Book Review

Röhrlinge und Blätterpilze in Europa
(Tubed and Gilled Fungi in Europe)

By Egon Horak
Elsevier Spektrum Academischer Verlag, 2005
ISBN 3-8274-1478-4 (cloth)
555 pp; € 40.00

While Manfred Enderle’s book (reviewed above) is difficult to categorize, this one is easy. For years, students of European macrofungi have relied on two comprehensive sets of keys to help them identify their collections—Flore Analytique des Champignons Supérieurs by Robert Kühner and Henri Romagnesi and Die Röhrlinge und Blätterpilze by Meinhard Moser. The latter volume, originally published in 1953, was most recently revised in 1983, the same year in which an English translation of the 4th (1978) edition appeared (Moser 1983). Thus, at the time of his unexpected and unfortunate death in 2002, a revision was due and Moser was contemplating a 6th edition.

With Dr. Moser’s passing, the task of the 6th edition fell to one of his former students, Dr. Egon Horak. Like Moser, Dr. Horak has a broad knowledge of the macrofungi, both taxonomically and geographically, and is well known and highly regarded throughout the world. Although Dr. Horak used the 5th edition as a starting point, this volume is not simply an updating and minor revision of the previous edition. It is, in many respects, a new work reflecting the new author’s taxonomic viewpoints and, thus was given a new (albeit similar) title.

As mentioned above, this book is easy to categorize—it’s a large set of keys to the Polyporaceae p.p., Boletales, Agaricales, and Russulales of Europe. It’s not, and wasn’t intended to be, exhaustive in its coverage in part because of page limitations. However, it still covers over 2900 species. The focus is on central Europe; most arctic/alpine and mediterranean species are not included. The contents include the Foreword; a systematic outline of the included genera; advice on how to use the book; glossary; lists of abbreviations and symbols used in the text, sources of illustrations and specialist literature, and authors names; references; keys to orders and genera; keys to species; a list of the new genera, species, and combinations in the book; six plates (including 60 line-drawing figures of spores, basidia, cystidia, and pileipellis elements); and the index.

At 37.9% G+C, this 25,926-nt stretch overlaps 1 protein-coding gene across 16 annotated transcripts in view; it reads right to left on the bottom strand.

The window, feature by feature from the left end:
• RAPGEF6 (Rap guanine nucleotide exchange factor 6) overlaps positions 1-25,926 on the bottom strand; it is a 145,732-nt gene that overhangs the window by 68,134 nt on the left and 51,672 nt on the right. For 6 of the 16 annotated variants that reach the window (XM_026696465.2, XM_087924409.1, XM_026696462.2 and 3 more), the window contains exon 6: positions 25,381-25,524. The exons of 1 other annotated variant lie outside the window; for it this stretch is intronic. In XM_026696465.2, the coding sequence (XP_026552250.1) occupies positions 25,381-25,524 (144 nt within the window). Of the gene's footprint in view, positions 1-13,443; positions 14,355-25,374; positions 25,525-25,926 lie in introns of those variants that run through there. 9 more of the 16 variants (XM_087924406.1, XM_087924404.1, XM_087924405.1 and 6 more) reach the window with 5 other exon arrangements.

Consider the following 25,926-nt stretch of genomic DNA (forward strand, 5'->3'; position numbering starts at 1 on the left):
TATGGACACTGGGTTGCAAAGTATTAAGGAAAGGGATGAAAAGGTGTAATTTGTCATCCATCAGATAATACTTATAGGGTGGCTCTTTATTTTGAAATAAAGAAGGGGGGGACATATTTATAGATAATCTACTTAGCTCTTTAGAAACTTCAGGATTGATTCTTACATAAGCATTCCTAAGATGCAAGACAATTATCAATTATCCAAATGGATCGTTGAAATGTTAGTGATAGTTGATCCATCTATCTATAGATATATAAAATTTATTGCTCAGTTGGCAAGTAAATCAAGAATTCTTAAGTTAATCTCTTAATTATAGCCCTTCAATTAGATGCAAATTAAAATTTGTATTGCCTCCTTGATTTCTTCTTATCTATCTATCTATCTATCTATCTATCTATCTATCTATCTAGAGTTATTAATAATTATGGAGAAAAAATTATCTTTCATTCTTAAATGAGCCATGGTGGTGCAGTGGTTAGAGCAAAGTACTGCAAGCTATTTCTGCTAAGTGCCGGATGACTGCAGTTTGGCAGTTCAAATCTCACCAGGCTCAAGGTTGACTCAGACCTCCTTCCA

The bulk of the text (486 of the 555 pages) is devoted to the keys. Their organization and numbering scheme (hierarchical, with from one to five digits, for example 3.7.6.4.1 for a portion of Psathyrella, which is genus 3.7.6) will be familiar to those who have used the earlier editions, including the English version of the 4th edition. As in the earlier editions, all of the descriptive information is contained in the key leads, there are no separate descriptions. In most cases, the final lead contains abbreviated references for illustrations and more detailed descriptions. Some also include one or a few synonyms, but these aren’t extensive lists and there are few comments reflecting taxonomic opinions and philosophy.

The included species mostly are ones that are familiar to Dr. Horak, and he examined many type collections during preparation of the manuscript. He endeavored to incorporate the large advances that have been made in European macrofungus systematics during the past 2 decades, but tempered this with a fairly conservative approach to genus names, not including many recently proposed ones that are based primarily on molecular data. His feeling is that most users of the book will be using traditional macro- and micromorphologic characters and that it makes sense to use familiar genus concepts based on those features.

The book is attractive and well put together. However, it contains a large number of minor errors such as missing headings, missing bits of text, incorrect page references, and so forth that can make for annoying distractions when using the keys. Apparently most of these crept in during the production phase when it was too late for Horak to catch them.

How useful will this book be for those of us in North America? If you are identifying macrofungi and have a good command of German, then this will be a useful tool to help fill the void until we have comprehensive keys of our own. If your German isn’t all that good, then you might be better off sticking with the English 4th edition and the Nordic Macromycetes series, at least until an English version of this book is available. Although there apparently is some discussion of a translation, we might have to wait until the next edition for it to happen.

References:

Moser, M. 1983. Keys to Agarics and Boleti (Polyporales, Boletales, Agaricales, Russulales). Roger Phillips, London, UK.

— Review by Steve Trudell, Seattle, WA
— Originally published in Inoculum 57(2), 2006